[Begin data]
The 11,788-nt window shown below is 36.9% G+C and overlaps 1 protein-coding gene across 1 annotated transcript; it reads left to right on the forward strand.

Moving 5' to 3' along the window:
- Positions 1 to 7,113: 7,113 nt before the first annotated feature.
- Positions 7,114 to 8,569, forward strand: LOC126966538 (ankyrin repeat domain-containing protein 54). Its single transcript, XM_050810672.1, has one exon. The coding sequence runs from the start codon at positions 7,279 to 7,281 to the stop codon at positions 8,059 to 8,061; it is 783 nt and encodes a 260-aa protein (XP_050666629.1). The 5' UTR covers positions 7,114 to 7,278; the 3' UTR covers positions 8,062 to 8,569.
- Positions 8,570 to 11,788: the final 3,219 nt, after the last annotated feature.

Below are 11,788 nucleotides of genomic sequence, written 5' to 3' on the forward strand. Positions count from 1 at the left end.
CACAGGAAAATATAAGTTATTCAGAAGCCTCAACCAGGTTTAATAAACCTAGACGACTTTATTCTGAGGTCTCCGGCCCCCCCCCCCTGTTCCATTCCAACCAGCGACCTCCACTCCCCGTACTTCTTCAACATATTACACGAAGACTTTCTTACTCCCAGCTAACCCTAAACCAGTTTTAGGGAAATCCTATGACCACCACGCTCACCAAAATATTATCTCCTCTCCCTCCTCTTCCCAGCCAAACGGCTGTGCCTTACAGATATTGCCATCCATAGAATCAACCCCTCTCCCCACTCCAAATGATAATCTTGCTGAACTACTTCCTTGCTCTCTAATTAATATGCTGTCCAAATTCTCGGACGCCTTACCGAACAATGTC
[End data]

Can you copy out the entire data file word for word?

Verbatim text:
The 11,788-nt window shown below is 36.9% G+C and overlaps 1 protein-coding gene across 1 annotated transcript; it reads left to right on the forward strand.

Moving 5' to 3' along the window:
- Positions 1 to 7,113: 7,113 nt before the first annotated feature.
- Positions 7,114 to 8,569, forward strand: LOC126966538 (ankyrin repeat domain-containing protein 54). Its single transcript, XM_050810672.1, has one exon. The coding sequence runs from the start codon at positions 7,279 to 7,281 to the stop codon at positions 8,059 to 8,061; it is 783 nt and encodes a 260-aa protein (XP_050666629.1). The 5' UTR covers positions 7,114 to 7,278; the 3' UTR covers positions 8,062 to 8,569.
- Positions 8,570 to 11,788: the final 3,219 nt, after the last annotated feature.

Below are 11,788 nucleotides of genomic sequence, written 5' to 3' on the forward strand. Positions count from 1 at the left end.
CACAGGAAAATATAAGTTATTCAGAAGCCTCAACCAGGTTTAATAAACCTAGACGACTTTATTCTGAGGTCTCCGGCCCCCCCCCCCTGTTCCATTCCAACCAGCGACCTCCACTCCCCGTACTTCTTCAACATATTACACGAAGACTTTCTTACTCCCAGCTAACCCTAAACCAGTTTTAGGGAAATCCTATGACCACCACGCTCACCAAAATATTATCTCCTCTCCCTCCTCTTCCCAGCCAAACGGCTGTGCCTTACAGATATTGCCATCCATAGAATCAACCCCTCTCCCCACTCCAAATGATAATCTTGCTGAACTACTTCCTTGCTCTCTAATTAATATGCTGTCCAAATTCTCGGACGCCTTACCGAACAATGTC